This article was authored by Michael J Carroll, and was originally posted on telecomasia.net.
The International Telecommunication Union (ITU) is warning of a global internet divide where the world’s poorest countries are left behind by developed nations, which are enjoying steady rises in broadband access.
In the latest State of Broadband report, the ITU notes there are now at least 70 countries in the world with broadband penetration of over 50% of the population. However, it warns the world’s 49 least developed countries are in danger of falling behind, because penetration of fixed and mobile internet currently stands at 10% or less.
“The new analysis in this year’s report shows progress in broadband availability, but we must not lose sight of those who are being left behind,” says Hamadoun I. Touré, ITU secretary-general and co-vice chair of the ITU’s Broadband Commission.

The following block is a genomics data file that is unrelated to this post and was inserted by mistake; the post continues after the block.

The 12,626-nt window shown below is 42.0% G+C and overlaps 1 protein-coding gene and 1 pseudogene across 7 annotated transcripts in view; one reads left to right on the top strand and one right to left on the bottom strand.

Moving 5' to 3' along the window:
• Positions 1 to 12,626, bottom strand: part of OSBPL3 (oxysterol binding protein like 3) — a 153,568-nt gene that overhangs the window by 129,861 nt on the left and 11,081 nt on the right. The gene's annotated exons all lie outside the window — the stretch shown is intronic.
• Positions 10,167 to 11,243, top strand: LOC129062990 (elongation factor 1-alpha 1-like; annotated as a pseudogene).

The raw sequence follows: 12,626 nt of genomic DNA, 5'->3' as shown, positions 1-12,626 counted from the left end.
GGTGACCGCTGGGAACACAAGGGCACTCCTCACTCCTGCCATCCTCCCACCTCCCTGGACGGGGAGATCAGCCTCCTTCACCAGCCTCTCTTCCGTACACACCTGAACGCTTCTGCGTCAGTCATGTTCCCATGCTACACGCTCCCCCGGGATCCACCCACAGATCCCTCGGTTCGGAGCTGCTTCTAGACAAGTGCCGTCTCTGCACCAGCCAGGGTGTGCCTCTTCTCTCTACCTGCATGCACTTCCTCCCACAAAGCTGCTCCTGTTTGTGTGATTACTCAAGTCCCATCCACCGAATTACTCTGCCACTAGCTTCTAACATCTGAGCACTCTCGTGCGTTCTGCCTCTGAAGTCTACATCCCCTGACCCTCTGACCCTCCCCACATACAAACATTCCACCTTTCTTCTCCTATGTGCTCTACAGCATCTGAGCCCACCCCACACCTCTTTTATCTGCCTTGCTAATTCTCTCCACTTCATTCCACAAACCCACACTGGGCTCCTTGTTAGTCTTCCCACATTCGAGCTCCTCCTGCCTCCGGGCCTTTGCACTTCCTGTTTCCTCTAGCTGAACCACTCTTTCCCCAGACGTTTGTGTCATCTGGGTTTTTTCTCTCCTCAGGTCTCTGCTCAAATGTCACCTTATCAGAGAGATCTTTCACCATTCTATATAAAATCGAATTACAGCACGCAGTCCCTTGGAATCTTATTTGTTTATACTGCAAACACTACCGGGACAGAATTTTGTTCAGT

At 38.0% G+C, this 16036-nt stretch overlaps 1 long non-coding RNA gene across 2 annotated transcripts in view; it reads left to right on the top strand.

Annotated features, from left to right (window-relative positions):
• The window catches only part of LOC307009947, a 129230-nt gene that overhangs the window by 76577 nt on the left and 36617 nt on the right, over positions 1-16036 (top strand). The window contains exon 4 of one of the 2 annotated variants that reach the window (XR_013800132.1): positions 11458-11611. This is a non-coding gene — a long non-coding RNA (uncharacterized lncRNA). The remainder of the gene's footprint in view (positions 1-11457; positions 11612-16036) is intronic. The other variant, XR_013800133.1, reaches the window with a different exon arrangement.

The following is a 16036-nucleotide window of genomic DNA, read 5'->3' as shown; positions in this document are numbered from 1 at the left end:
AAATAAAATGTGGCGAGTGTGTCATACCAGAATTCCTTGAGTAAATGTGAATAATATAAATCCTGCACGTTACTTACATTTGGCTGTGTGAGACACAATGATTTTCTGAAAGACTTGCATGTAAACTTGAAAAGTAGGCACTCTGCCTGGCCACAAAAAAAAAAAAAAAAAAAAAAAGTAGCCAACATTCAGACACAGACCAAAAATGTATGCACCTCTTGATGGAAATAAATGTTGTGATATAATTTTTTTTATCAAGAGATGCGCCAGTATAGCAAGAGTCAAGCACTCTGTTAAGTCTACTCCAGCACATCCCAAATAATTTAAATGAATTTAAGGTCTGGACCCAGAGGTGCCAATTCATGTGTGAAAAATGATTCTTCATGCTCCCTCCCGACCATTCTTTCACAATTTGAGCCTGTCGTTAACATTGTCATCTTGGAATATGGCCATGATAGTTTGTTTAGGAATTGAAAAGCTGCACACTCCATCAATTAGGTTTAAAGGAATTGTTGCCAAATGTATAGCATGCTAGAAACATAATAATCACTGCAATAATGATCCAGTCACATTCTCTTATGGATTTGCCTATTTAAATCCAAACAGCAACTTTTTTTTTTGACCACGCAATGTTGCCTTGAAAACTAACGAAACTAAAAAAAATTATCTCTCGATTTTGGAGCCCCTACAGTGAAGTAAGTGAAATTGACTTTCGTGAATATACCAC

Lack of access to fixed and mobile broadband networks may hinder development of those country’s economies, education, and healthcare systems, Touré notes. “Technology combined with relevant content and services can help us bridge urgent development gaps in areas like health, education, environmental management and gender empowerment.”
The report also confirms mobile broadband is growing faster than fixed, with the ITU claiming the wireless technology is the fastest growing in human history. Subscriptions are rising by 30% a year, due in part to the variety of devices consumers now have access to, and will outnumber fixed connections by three to one at end 2013.
Europe dominates the landscape in terms of countries with total broadband penetration of at least 50% of the population, with countries in the region occupying 8 of the top 10 slots in the ITU’s research. South Korea is market leader in terms of household broadband penetration (97%), while Switzerland tops the table of fixed broadband subscriptions per capita.
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